Fear Is Cheap

Fear gives intelligence to fools, says an old proverb. Turning it around a bit, we might say that lack of fear makes fools of wise men.

In the market, fear – or lack of same – finds expression in many forms. The Volatility Index, or VIX, is one of them. Known as the “fear gauge,” the VIX bounces up and down based on what people are paying for options on the S&P 500.

For example, if people are fearful, they tend to buy put options. Put options are like insurance against a fall in price. They pay off if the market falls. When investors pile into put options, they make the price of such options rise, and that pushes the VIX up, too.

Conversely, when people are not worried, they sell those options – or at least they don’t buy them. So the price falls, and so does the VIX. There has been a lot of that going on in the last year. The VIX recently hit its lowest point in 30 months, as shown by the nearby chart.

VIX Spikes Above 20

Fear looks cheap. Given all that is going on in the world, it is remarkable to find investors so complacent. The financial system is still a rather creaky affair. Leverage is still high. Banks remain undercapitalized. The credit cycle has not yet run its full course, as there are still significant credit losses hiding in the cupboards of banks.

Then there are the governments of the world. The US has awful credit metrics. It is bleeding money and owes huge debts. Most of the 50 states are also bleeding money and have large debts, including giant gaps in unfunded pension liabilities. They are perhaps worse off, because unlike the US government, the states cannot print their own money. Then there is the EU. And Japan.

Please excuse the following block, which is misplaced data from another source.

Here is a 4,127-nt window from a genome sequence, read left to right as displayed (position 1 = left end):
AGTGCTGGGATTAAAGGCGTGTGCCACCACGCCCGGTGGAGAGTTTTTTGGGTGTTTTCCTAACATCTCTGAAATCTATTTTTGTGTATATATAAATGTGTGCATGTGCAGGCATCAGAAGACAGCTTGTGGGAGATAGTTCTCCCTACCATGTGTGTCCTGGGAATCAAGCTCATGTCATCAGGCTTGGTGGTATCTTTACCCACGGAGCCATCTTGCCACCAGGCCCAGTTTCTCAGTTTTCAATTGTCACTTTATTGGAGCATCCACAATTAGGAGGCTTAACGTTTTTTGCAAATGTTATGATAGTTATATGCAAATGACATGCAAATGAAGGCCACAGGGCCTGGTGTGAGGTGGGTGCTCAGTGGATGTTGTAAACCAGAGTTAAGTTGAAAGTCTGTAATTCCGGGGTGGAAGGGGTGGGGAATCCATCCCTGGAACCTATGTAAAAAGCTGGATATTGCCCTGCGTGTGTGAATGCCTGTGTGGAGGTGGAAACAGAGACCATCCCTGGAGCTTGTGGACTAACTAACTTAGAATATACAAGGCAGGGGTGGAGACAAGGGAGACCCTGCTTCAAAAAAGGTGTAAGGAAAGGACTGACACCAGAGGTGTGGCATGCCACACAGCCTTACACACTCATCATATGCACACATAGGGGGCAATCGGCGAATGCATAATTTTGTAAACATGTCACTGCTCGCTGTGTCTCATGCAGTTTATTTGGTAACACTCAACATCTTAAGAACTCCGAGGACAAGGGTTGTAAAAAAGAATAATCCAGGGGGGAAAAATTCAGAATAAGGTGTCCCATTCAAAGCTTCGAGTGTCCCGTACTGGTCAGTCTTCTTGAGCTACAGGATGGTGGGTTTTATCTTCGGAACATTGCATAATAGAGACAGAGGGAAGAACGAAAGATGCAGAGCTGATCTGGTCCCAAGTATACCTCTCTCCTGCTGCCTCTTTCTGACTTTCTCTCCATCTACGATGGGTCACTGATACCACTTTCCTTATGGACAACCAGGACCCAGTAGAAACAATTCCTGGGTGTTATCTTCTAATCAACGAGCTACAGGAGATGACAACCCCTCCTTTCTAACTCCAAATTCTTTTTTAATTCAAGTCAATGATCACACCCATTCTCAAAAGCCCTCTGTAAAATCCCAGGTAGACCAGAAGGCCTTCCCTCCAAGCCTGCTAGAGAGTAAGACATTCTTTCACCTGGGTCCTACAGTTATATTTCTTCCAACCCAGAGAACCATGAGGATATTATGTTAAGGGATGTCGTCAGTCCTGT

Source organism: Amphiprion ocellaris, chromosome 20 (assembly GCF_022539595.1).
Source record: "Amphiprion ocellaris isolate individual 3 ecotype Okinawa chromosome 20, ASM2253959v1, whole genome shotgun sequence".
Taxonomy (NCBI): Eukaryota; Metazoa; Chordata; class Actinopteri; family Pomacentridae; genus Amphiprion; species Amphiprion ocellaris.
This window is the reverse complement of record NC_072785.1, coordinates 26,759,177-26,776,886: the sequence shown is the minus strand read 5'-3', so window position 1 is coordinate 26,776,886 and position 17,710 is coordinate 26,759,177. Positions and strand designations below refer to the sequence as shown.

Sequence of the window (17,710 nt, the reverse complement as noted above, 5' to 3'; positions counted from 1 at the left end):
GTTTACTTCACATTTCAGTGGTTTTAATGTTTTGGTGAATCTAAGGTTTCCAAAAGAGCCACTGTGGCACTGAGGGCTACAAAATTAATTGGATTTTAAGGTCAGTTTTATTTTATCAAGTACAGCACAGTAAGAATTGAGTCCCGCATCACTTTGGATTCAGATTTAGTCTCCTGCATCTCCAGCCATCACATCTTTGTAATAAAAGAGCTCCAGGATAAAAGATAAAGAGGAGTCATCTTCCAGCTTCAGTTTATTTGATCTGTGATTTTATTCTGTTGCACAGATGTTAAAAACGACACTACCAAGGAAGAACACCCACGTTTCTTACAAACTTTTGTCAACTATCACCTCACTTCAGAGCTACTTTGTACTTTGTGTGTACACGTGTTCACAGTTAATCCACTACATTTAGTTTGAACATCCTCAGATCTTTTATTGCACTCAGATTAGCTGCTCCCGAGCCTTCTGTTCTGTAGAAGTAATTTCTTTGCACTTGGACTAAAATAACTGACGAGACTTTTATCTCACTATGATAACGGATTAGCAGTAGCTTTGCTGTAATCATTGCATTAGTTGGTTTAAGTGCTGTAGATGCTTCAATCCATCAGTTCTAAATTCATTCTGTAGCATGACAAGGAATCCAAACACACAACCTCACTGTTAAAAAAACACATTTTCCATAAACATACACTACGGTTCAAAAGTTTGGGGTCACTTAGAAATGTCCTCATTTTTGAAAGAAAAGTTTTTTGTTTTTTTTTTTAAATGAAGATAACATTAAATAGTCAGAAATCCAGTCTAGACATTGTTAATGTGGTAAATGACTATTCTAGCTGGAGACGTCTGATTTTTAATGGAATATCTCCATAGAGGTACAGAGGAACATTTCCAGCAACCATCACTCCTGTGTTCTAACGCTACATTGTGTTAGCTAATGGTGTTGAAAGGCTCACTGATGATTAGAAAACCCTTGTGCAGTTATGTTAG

There are only a few ways to cure such ills, and none are painless. One thing is for sure: These ills can’t go on forever.

In the context of all this, fear looks cheap.

Conveniently, Wall Street has made fear a tradable commodity. One way to play it is through the iPath S&P 500 VIX Short-Term Futures fund. Though a mouthful, it simply aims to mimic the VIX. It trades under the ticker VXX, and started trading only this year. It’s done horribly, as you would expect given the fall in the VIX.

Yet it could be a nice play should we have another spike in the VIX. If fear should rear its head again, as it undoubtedly will, the VXX ought to prove nice insurance. More than just insurance, it could return three or four times your money, depending on the spike.

Fear is cheap. Buy some before the price goes up.

Chris Mayer
for Markets and Money

Chris Mayer
Chris Mayer is a veteran of the banking industry, specifically in the area of corporate lending. A financial writer since 1998, Mr. Mayer's essays have appeared in a wide variety of publications, from the Mises.org Daily Article series to here in Markets and Money. He is the editor of Mayer's Special Situations and Capital and Crisis - formerly the Fleet Street Letter.

Leave a Reply

3 Comments on "Fear Is Cheap"

Notify of
Sort by:   newest | oldest | most voted
David Lloyd
The participation with the news, Financial or comment, on worldly acts is now a 4hr bite -whether it is fearful or gleeful, the comedy of world and local stage as sighted in this era of Iphones-websites — overload of info –means you can enjoy the disarster and down comments for your mind accepting duration, till your mind wanders off to another interesting ism, and usually that ism will be of a compansation value for the nasties, and if you are in half LOL land you will keep on the compansation ism until, home realality smacks you across the face and… Read more »

There may be better ways to play this theme than suffering the disadvantages of the VXX; http://vixandmore.blogspot.com/2009/10/why-vxx-is-not-good-short-term-or-long.html

Letters will be edited for clarity, punctuation, spelling and length. Abusive or off-topic comments will not be posted. We will not post all comments.
If you would prefer to email the editor, you can do so by sending an email to letters@marketsandmoney.com.au